Shark bites 8-year-old boy off North Carolina coast

A shark bit an 8-year-old boy off North Carolina’s coast on Sunday, making it the third shark attack in the state within two weeks. 

The child was swimming around Bald Head Island around 4 p.m. when he suffered puncture wounds to his leg, Village Manager Chris McCall said in a statement to HuffPost.

The 8-year-old was transported off the island to receive medical treatment for injuries that were not life-threatening.

McCall said a shark is believed responsible for the child’s injuries “given the type of wounds sustained and an assessment made by first-responders.” The species of shark is not known.

The incident follows similar bites over the last several days.

On June 2, 17-year-old swimmer Paige Winter lost a leg and several fingers after she was bitten in the water near Atlantic Beach. Her father has recalled fighting off the shark by repeatedly punching it until it let her go.

“It was a big shark ... I immediately just started to hit it,” her father, Charlie, said at a press conference. “I don’t know how many times I punched it, but I hit it with everything I could and it let go.”

A bull shark is suspected in that attack.

Then on June 10, 19-year-old Austin Reed had his right foot bitten while surfing at Ocean Isle Beach. He is expected to make a full recovery, according to local news reports.

North Carolina saw just three unprovoked shark attacks last year, according to the International Shark Attack File (ISAF), a more than 60-year documentation of shark attacks by the Florida Museum of Natural History and the American Elasmobranch Society.

North Carolina is the fifth most common state for such incidents, following South Carolina, California, Hawaii and then Florida, which has seen 1.3-times more attacks than all other states’ totals combined, according to ISAF’s reports.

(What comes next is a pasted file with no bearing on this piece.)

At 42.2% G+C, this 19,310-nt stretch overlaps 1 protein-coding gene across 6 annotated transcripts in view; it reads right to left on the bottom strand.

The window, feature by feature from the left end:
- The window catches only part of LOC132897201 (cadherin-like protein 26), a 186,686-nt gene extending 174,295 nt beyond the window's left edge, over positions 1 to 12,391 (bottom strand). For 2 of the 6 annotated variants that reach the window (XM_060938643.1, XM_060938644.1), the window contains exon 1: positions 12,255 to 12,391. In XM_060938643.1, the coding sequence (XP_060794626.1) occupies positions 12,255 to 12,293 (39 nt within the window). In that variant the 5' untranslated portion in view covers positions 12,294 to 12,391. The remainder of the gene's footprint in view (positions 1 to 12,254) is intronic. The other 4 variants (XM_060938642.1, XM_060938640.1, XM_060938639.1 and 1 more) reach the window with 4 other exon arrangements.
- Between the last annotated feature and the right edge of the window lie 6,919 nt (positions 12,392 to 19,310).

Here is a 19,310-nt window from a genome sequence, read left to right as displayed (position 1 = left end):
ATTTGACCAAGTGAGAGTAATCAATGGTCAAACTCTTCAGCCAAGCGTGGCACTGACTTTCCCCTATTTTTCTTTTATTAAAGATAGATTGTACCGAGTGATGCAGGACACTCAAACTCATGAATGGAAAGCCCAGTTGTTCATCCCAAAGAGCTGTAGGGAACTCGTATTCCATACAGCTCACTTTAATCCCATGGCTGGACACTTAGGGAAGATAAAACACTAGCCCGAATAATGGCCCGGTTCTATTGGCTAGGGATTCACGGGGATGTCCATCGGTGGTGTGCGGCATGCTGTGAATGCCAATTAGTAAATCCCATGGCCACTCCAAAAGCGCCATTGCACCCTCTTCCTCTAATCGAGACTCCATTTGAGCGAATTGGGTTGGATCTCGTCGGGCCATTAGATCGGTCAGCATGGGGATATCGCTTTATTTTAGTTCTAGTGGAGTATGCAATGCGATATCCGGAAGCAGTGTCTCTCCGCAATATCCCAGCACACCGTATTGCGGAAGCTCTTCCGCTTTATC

Last year there were 32 attacks nationwide, one of which was fatal. This was a decline from 53 incidents in 2017.

“The worldwide total number of unprovoked shark attacks is remarkably low given the number of people participating in aquatic recreation each year,” the ISAF’s website notes.

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Beached baby shark gets rock pool refuge
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Beached baby shark gets rock pool refuge
A rescued juvenile great white shark swims in Fairy Bower pool after rescuers saved the beached shark off Manly beach in Sydney, Australia, September 11, 2017. REUTERS/Will Burgess
A rescued juvenile great white shark swims in Fairy Bower pool after rescuers saved the beached shark off Manly beach in Sydney, Australia, September 11, 2017. REUTERS/Will Burgess
A rescued juvenile great white shark swims in Fairy Bower pool after rescuers saved the beached shark off Manly beach in Sydney, Australia, September 11, 2017. REUTERS/Will Burgess
A rescued juvenile great white shark swims in Fairy Bower pool after rescuers saved the beached shark off Manly beach in Sydney, Australia, September 11, 2017. REUTERS/Will Burgess
People watch as a rescued juvenile great white shark swims in Fairy Bower pool after rescuers saved the beached shark at nearby Manly beach in Sydney, Australia, September 11, 2017. REUTERS/Will Burgess
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